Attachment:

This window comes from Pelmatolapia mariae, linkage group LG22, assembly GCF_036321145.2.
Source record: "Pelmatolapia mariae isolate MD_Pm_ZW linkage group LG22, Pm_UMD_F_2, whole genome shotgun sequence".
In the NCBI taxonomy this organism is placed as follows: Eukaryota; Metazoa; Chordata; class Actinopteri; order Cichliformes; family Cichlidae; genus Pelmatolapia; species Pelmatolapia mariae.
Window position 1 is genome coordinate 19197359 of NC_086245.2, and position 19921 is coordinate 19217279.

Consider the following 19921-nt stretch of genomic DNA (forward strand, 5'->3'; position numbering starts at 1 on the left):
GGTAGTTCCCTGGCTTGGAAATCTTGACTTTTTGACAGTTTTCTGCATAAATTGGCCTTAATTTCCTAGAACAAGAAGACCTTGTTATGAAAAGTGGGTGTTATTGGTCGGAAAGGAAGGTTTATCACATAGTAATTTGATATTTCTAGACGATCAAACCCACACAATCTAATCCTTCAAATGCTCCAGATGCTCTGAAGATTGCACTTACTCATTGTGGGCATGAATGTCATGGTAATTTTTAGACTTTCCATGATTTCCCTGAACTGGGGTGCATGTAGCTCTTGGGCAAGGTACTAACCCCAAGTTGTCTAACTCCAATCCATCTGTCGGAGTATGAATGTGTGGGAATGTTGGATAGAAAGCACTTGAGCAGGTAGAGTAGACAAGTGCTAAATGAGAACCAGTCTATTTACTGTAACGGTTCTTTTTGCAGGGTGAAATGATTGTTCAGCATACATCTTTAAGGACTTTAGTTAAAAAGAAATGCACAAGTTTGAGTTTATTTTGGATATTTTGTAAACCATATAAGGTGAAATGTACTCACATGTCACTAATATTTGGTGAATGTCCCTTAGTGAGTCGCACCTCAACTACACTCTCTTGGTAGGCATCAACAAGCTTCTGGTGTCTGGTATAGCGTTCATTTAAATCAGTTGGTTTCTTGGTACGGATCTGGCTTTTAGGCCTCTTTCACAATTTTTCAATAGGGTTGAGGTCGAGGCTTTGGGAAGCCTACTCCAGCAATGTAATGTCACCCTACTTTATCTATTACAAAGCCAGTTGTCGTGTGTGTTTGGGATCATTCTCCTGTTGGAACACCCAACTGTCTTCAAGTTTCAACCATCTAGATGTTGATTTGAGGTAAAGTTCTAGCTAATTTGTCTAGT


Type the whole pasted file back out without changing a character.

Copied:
This window comes from Pelmatolapia mariae, linkage group LG22, assembly GCF_036321145.2.
Source record: "Pelmatolapia mariae isolate MD_Pm_ZW linkage group LG22, Pm_UMD_F_2, whole genome shotgun sequence".
In the NCBI taxonomy this organism is placed as follows: Eukaryota; Metazoa; Chordata; class Actinopteri; order Cichliformes; family Cichlidae; genus Pelmatolapia; species Pelmatolapia mariae.
Window position 1 is genome coordinate 19197359 of NC_086245.2, and position 19921 is coordinate 19217279.

Consider the following 19921-nt stretch of genomic DNA (forward strand, 5'->3'; position numbering starts at 1 on the left):
GGTAGTTCCCTGGCTTGGAAATCTTGACTTTTTGACAGTTTTCTGCATAAATTGGCCTTAATTTCCTAGAACAAGAAGACCTTGTTATGAAAAGTGGGTGTTATTGGTCGGAAAGGAAGGTTTATCACATAGTAATTTGATATTTCTAGACGATCAAACCCACACAATCTAATCCTTCAAATGCTCCAGATGCTCTGAAGATTGCACTTACTCATTGTGGGCATGAATGTCATGGTAATTTTTAGACTTTCCATGATTTCCCTGAACTGGGGTGCATGTAGCTCTTGGGCAAGGTACTAACCCCAAGTTGTCTAACTCCAATCCATCTGTCGGAGTATGAATGTGTGGGAATGTTGGATAGAAAGCACTTGAGCAGGTAGAGTAGACAAGTGCTAAATGAGAACCAGTCTATTTACTGTAACGGTTCTTTTTGCAGGGTGAAATGATTGTTCAGCATACATCTTTAAGGACTTTAGTTAAAAAGAAATGCACAAGTTTGAGTTTATTTTGGATATTTTGTAAACCATATAAGGTGAAATGTACTCACATGTCACTAATATTTGGTGAATGTCCCTTAGTGAGTCGCACCTCAACTACACTCTCTTGGTAGGCATCAACAAGCTTCTGGTGTCTGGTATAGCGTTCATTTAAATCAGTTGGTTTCTTGGTACGGATCTGGCTTTTAGGCCTCTTTCACAATTTTTCAATAGGGTTGAGGTCGAGGCTTTGGGAAGCCTACTCCAGCAATGTAATGTCACCCTACTTTATCTATTACAAAGCCAGTTGTCGTGTGTGTTTGGGATCATTCTCCTGTTGGAACACCCAACTGTCTTCAAGTTTCAACCATCTAGATGTTGATTTGAGGTAAAGTTCTAGCTAATTTGTCTAGT